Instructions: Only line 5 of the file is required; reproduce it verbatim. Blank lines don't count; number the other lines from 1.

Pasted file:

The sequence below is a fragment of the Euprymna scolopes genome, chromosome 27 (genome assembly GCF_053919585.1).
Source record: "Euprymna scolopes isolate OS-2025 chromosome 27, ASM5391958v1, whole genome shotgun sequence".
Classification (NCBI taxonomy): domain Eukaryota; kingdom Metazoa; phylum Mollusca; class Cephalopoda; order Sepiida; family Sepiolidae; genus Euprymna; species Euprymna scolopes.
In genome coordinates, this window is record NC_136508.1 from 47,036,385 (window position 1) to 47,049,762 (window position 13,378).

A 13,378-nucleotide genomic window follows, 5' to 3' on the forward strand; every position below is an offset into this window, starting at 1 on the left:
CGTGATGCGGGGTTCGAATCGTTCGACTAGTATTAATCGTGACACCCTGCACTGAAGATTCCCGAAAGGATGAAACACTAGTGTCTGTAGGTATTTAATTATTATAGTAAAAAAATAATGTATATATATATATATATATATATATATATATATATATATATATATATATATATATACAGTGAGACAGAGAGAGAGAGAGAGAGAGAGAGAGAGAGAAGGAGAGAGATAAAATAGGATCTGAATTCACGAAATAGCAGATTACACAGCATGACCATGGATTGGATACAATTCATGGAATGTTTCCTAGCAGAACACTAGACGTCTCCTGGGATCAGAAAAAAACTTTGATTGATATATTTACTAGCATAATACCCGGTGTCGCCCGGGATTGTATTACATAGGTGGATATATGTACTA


A 13,378-nucleotide genomic window follows, 5' to 3' on the forward strand; every position below is an offset into this window, starting at 1 on the left: